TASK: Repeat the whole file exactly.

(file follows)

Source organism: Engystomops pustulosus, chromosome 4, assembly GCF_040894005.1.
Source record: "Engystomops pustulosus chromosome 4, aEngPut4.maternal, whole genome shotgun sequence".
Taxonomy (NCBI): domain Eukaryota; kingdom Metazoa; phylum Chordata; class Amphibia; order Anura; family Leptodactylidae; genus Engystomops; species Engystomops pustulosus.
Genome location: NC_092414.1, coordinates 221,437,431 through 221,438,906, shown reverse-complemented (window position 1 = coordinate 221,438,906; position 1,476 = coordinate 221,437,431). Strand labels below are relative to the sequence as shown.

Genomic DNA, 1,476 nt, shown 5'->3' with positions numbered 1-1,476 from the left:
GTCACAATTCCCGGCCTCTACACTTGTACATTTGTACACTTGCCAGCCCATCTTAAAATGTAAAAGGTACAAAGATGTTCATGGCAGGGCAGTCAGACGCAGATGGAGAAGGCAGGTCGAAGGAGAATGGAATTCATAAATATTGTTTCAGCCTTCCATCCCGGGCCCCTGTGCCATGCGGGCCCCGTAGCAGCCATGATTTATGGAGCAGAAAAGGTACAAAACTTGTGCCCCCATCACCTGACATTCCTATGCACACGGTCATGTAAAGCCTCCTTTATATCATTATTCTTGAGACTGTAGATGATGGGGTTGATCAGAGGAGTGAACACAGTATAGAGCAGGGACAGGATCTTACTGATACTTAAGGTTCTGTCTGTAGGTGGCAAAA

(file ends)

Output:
Source organism: Engystomops pustulosus, chromosome 4, assembly GCF_040894005.1.
Source record: "Engystomops pustulosus chromosome 4, aEngPut4.maternal, whole genome shotgun sequence".
Taxonomy (NCBI): domain Eukaryota; kingdom Metazoa; phylum Chordata; class Amphibia; order Anura; family Leptodactylidae; genus Engystomops; species Engystomops pustulosus.
Genome location: NC_092414.1, coordinates 221,437,431 through 221,438,906, shown reverse-complemented (window position 1 = coordinate 221,438,906; position 1,476 = coordinate 221,437,431). Strand labels below are relative to the sequence as shown.

Genomic DNA, 1,476 nt, shown 5'->3' with positions numbered 1-1,476 from the left:
GTCACAATTCCCGGCCTCTACACTTGTACATTTGTACACTTGCCAGCCCATCTTAAAATGTAAAAGGTACAAAGATGTTCATGGCAGGGCAGTCAGACGCAGATGGAGAAGGCAGGTCGAAGGAGAATGGAATTCATAAATATTGTTTCAGCCTTCCATCCCGGGCCCCTGTGCCATGCGGGCCCCGTAGCAGCCATGATTTATGGAGCAGAAAAGGTACAAAACTTGTGCCCCCATCACCTGACATTCCTATGCACACGGTCATGTAAAGCCTCCTTTATATCATTATTCTTGAGACTGTAGATGATGGGGTTGATCAGAGGAGTGAACACAGTATAGAGCAGGGACAGGATCTTACTGATACTTAAGGTTCTGTCTGTAGGTGGCAAAA